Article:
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Relation and nature of releases, components, epics and labels

Edited

Hello

 

I've been using Jira for about 4 months now as a new user. Currently my workplace has been using Jira for well over 3 years and as such it is quite a mess.

The QA manager and I are looking to try and improve the Jira tools we use at the company because currently we are only using epics and labels. Which had led to us having 46 epics and 51 labels in total - all of which are usually very specific to projects that have been archived years ago.

For context, I work at a small software startup (yes its an app company how could you tell?) which means there's a big emphasis on not only providing information for reporting and managers but also for developers to simply get in, do their tickets and get out with minimum hassle, currently we are struggling to do the former.

 

The aim of this new system is to create a better method for generating reports for management while giving developers the needed information to do their jobs. But the main point is to have the system be relatively self maintaining and scalable.

 

I have done some research on releases, components, epics and labels but I am struggling to figure out which heads should belong under what tool.

Here is my current proposed system, which isn't set in stone;

Releases (features)
Security
Registration
Push notifications
UI/UX design
Testing
etc.

Components (point of management)
Project manager

Epics (platform)
Web
App
CRM

Labels (area)
MVP
Not MVP
Frontend
Backend

 

Could anyone please share with me their experiences of managing Jira and generating reports? What systems have worked out well and why? Feel free to pick apart my above proposal.

 

Thanks in advance!

 

1 answer

1 accepted

2 votes
Answer accepted

Hi @Phil Newby ,

Welcome to the community!

As you might already know, each team organizes their Jira differently, so there are no right or wrong answers. So take the following as opinion rather than fact.

Releases are meant to be used for shippable versions of your app/software, so they typically would have names like: v1.0.2, v2.3.4. Releases also do have start and end dates, so it makes sense to plan them on a timeline. I would not use releases to plan features.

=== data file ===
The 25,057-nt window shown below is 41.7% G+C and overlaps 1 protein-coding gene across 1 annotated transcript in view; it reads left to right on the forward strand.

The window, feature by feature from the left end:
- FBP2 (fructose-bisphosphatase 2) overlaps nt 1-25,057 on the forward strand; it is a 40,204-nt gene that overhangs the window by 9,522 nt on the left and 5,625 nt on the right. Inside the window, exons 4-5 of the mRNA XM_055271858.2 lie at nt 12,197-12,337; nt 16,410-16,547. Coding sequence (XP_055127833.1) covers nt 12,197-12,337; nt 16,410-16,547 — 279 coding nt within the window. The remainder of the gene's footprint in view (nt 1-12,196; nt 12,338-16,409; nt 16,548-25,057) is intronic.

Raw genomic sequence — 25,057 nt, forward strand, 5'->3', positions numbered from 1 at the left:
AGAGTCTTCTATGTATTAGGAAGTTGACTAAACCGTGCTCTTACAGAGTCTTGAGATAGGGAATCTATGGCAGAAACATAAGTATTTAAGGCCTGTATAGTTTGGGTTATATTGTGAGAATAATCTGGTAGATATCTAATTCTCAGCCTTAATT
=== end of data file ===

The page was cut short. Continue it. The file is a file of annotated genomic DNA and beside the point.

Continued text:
We have used components for both – specific parts of an application (Frontend, Backend, Database) as well as complete apps. It does depend on how you organize your teams and projects, but the way you described it, I would use components for your platform (like you wanted with the Epics):

  • Web
  • App 
  • CRM

Epics on the other hand, we usually use as features or a collection of closely related features; what you had under releases, we likely would've put into epics.

Labels are one of my favorite features in Jira (and Confluence!) – you can use them for virtually everything. There seem to be two schools of thought when it comes to label use.

One favours the free-for-all approach, where a label is applied whenever a team member believes it fits – with minimal oversight. This makes sure that you do not miss any important information because it does not fit into a pre-defined category. The downside is the seemingly inevitable label sprawl that you have also seen. Still, I like this approach. 

The other approach to labels is to pre-define allowable options and make sure that only correct labels are used - typically using workflow validators. Or you could just use multi-select custom fields with your favorite options.

From your examples, I'd turn MVP/Not-MVP into release versions and would either try to fit Frontend/Backend into the application components or in fact use labels.

 

Finally, if out-of-the-box Jira does not quite do what you need it to, there's the Marketplace, which has a wealth of apps that improve upon Jira in various ways. In your case, I would recommend the following, only the one of which is offered by my company: 

  1. Swanly is a fantastic tool for roadmaps and release planning. It is definitely worth taking a look, especially when working across multiple projects.
  2. Project Labels allows you to take a more active approach to managing your labels in Jira. You get an overview of all labels used in your projects, along with bulk actions (like fixing a commonly misspelled label), but you also get a label field with pre-definable options on the project level, ie. project admins can define options for their project. I work for the company that builds this app.

So, this got a lot longer than I thought. I really hope this helps and let us know which way you went!

Cheers,
 Oliver

Hello and thank you 

I've had a look into the above and it looks good so far, i'll continue to tweak and play around with it!

 

Thanks again!

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